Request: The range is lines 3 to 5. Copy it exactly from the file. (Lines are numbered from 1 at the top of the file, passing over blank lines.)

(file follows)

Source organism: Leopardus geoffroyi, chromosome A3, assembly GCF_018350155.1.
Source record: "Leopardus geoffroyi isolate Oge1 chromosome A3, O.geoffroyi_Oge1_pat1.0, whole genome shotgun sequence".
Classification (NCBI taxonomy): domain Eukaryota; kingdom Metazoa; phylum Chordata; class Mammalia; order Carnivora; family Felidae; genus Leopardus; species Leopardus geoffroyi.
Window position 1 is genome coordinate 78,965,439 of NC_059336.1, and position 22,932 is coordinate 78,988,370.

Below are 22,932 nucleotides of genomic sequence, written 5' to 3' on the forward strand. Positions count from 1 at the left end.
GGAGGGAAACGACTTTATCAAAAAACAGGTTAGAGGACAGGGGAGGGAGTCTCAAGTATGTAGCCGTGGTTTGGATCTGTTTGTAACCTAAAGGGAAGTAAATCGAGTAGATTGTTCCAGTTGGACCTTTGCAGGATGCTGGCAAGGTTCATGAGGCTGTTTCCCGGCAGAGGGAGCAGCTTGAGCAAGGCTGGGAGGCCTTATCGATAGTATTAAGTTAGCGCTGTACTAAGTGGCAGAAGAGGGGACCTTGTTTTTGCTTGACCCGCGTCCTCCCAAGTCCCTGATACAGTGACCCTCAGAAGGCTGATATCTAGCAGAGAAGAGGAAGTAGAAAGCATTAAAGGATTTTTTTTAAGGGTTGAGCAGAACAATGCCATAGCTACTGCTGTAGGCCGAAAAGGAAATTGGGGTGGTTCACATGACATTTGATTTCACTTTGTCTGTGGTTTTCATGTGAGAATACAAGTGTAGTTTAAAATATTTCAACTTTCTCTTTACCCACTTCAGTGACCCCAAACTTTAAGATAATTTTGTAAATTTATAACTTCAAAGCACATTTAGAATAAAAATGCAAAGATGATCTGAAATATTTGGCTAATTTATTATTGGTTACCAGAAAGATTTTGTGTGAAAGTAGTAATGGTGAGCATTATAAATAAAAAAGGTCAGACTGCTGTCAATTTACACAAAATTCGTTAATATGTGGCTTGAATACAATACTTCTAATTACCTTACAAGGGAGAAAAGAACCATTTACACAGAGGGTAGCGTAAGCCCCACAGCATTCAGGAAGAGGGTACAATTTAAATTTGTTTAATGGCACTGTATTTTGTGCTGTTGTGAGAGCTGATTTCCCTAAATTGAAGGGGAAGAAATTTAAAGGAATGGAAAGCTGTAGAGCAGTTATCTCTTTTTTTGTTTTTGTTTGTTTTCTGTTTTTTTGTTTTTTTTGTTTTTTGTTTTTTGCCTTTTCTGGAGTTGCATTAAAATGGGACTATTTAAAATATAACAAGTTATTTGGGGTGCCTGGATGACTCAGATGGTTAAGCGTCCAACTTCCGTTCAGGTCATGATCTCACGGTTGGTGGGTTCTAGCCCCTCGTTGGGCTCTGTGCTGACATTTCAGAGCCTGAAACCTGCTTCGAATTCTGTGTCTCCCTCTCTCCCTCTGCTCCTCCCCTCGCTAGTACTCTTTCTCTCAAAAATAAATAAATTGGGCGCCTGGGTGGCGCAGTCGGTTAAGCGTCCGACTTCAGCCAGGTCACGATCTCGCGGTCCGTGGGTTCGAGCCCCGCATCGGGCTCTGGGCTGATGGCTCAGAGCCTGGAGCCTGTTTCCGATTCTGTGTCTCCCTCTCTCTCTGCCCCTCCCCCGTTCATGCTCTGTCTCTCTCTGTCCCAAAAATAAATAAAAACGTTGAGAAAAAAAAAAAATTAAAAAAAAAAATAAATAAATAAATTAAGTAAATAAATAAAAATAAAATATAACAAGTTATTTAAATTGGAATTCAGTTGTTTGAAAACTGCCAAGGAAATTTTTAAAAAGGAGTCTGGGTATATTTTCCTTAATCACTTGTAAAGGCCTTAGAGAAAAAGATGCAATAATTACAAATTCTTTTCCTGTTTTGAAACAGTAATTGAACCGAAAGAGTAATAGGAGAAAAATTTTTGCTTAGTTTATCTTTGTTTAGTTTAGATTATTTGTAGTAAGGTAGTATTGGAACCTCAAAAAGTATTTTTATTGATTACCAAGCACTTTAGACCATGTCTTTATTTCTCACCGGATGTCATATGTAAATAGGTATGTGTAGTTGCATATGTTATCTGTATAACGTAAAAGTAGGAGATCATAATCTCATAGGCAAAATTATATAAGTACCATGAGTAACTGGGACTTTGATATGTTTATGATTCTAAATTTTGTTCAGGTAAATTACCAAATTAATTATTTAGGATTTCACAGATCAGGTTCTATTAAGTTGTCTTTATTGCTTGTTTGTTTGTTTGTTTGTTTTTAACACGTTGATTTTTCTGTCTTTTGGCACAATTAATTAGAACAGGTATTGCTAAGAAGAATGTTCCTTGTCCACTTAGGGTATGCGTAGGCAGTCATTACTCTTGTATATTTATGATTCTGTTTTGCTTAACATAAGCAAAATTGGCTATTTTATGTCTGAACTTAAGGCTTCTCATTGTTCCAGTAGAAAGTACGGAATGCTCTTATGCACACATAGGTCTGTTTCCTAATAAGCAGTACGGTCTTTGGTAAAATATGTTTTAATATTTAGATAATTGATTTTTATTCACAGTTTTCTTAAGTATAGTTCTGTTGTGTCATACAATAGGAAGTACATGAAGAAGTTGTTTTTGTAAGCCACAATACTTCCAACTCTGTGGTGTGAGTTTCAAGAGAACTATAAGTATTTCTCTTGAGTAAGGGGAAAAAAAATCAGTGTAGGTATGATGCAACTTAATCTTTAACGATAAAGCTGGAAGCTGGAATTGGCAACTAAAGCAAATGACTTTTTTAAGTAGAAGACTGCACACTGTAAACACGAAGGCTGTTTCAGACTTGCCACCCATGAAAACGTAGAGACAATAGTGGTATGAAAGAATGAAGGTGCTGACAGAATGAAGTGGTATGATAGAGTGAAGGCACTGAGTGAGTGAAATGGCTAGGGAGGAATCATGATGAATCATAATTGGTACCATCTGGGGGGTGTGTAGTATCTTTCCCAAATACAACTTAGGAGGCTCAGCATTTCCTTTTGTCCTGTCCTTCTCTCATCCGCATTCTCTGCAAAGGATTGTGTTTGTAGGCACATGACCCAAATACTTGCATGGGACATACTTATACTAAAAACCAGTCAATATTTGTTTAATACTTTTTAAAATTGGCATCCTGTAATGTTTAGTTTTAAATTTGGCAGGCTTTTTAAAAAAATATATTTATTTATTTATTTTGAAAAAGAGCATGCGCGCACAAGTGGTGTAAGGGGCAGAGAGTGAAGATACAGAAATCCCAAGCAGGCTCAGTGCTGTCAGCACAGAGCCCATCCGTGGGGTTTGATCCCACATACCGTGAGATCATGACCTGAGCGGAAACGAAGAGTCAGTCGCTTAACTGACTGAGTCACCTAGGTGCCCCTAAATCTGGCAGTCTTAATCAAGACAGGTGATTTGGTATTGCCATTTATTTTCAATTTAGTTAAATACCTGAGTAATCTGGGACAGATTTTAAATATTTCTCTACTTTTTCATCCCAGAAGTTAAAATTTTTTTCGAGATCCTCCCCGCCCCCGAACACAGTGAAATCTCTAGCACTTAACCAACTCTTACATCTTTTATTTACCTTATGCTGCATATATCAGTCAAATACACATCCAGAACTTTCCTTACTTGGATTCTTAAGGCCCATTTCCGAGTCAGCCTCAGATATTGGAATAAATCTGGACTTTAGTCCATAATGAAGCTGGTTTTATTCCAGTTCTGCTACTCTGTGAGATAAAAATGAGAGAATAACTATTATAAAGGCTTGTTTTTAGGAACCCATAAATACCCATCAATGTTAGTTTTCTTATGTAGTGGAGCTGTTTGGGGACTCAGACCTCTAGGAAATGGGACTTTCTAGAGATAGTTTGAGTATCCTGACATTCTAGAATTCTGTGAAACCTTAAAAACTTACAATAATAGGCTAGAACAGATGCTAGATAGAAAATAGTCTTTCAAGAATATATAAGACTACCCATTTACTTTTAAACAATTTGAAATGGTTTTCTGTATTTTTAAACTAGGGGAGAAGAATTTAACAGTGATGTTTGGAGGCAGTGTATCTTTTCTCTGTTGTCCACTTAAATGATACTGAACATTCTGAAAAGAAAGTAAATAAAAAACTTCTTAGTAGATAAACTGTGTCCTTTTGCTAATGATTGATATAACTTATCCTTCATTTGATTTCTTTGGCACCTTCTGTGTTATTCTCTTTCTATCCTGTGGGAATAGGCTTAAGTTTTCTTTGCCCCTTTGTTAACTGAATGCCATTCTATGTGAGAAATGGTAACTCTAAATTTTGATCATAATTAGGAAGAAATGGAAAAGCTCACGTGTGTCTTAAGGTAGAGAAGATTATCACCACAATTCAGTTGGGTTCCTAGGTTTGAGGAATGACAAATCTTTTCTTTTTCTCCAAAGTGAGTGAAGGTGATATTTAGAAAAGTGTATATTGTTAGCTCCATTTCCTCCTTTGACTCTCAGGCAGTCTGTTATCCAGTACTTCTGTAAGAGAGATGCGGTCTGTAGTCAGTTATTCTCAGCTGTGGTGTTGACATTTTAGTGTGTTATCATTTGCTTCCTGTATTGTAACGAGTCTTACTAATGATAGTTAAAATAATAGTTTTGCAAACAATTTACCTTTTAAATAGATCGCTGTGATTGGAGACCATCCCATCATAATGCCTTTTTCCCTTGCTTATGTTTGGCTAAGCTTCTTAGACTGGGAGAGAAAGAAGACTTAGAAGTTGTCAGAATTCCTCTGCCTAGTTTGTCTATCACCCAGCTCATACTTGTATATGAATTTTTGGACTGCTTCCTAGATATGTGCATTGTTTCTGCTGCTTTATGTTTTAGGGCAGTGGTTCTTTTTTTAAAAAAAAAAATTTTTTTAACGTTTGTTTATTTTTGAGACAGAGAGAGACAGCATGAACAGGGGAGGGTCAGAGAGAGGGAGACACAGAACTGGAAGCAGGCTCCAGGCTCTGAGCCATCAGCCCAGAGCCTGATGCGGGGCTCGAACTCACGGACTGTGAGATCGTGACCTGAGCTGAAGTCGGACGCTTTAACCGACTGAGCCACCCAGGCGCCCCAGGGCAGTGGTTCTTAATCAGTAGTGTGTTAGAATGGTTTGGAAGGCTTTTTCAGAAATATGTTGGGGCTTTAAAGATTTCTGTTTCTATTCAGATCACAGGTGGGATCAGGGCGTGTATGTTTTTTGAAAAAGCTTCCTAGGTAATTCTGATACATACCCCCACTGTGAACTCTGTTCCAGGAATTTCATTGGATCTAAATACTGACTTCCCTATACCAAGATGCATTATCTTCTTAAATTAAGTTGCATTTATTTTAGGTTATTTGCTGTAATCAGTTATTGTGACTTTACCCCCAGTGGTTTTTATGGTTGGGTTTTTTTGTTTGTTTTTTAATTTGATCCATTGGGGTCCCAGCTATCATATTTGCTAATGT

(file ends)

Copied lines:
Classification (NCBI taxonomy): domain Eukaryota; kingdom Metazoa; phylum Chordata; class Mammalia; order Carnivora; family Felidae; genus Leopardus; species Leopardus geoffroyi.
Window position 1 is genome coordinate 78,965,439 of NC_059336.1, and position 22,932 is coordinate 78,988,370.

Below are 22,932 nucleotides of genomic sequence, written 5' to 3' on the forward strand. Positions count from 1 at the left end.